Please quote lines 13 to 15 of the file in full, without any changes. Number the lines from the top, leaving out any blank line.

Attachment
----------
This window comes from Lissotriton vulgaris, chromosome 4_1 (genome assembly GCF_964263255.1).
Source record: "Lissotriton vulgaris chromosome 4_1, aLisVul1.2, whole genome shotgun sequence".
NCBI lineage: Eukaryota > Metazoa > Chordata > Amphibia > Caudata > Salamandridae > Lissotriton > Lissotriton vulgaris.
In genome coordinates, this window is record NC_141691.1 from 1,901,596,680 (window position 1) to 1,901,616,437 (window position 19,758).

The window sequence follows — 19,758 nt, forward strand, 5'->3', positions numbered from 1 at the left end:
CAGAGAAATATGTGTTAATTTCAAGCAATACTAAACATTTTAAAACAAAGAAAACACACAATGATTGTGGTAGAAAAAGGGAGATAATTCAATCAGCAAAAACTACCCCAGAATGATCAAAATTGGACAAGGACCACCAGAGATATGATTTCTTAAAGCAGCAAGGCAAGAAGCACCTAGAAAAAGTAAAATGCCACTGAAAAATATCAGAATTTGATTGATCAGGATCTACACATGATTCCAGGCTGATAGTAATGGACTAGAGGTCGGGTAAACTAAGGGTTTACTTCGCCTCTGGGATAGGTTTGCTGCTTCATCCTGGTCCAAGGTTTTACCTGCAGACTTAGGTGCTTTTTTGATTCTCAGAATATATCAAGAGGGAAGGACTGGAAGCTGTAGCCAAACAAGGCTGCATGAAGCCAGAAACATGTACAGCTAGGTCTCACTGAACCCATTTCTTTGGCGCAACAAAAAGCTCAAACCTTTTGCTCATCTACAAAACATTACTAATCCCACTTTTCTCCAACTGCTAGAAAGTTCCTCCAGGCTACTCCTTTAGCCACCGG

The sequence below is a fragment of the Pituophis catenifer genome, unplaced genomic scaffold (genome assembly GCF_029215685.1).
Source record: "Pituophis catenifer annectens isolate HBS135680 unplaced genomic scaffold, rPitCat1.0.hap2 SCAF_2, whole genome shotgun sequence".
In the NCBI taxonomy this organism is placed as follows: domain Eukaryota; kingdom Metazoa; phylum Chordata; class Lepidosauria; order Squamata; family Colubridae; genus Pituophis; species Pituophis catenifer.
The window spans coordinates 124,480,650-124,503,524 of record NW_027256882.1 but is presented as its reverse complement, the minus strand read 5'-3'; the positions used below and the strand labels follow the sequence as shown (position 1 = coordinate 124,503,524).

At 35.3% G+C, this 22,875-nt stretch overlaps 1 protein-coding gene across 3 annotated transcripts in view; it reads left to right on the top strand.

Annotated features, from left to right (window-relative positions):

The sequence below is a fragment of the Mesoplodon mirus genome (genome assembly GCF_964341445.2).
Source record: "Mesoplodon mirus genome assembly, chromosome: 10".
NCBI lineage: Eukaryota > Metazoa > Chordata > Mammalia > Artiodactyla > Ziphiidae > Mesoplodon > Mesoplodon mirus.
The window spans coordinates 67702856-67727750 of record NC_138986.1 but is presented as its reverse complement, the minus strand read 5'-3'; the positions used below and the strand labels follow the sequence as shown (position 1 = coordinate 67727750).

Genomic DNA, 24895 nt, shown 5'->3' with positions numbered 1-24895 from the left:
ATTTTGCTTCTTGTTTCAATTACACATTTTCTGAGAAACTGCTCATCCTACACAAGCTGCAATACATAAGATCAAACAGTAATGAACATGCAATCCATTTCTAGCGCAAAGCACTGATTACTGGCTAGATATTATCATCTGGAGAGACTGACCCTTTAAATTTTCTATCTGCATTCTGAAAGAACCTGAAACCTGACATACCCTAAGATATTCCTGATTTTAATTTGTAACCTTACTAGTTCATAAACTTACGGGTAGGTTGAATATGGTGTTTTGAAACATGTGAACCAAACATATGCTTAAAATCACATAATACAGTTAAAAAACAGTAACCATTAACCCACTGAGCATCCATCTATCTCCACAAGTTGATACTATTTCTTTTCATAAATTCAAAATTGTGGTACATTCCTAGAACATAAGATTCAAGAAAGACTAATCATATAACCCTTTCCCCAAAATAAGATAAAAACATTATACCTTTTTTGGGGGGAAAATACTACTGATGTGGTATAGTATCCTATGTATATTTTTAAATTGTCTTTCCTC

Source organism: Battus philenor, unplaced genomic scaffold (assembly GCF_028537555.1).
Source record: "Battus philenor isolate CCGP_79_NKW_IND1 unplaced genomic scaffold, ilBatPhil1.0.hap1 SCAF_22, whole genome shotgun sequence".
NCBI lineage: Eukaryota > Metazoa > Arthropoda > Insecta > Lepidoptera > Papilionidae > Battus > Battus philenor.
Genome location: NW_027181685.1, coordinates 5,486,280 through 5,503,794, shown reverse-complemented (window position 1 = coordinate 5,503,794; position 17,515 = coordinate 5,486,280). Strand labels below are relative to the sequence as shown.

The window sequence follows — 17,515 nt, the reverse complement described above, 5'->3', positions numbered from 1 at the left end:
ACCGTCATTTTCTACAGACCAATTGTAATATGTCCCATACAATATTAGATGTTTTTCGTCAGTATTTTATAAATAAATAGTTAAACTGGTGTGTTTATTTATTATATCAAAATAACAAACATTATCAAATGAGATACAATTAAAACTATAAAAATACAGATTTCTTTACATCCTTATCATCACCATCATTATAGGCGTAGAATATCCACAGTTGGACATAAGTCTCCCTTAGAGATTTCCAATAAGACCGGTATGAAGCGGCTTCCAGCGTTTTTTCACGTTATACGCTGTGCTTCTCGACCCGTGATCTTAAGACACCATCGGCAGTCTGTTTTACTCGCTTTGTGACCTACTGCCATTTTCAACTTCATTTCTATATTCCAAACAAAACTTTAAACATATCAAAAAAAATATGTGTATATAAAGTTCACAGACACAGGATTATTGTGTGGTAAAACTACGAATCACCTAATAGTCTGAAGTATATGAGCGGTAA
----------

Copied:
The sequence below is a fragment of the Mesoplodon mirus genome (genome assembly GCF_964341445.2).
Source record: "Mesoplodon mirus genome assembly, chromosome: 10".
NCBI lineage: Eukaryota > Metazoa > Chordata > Mammalia > Artiodactyla > Ziphiidae > Mesoplodon > Mesoplodon mirus.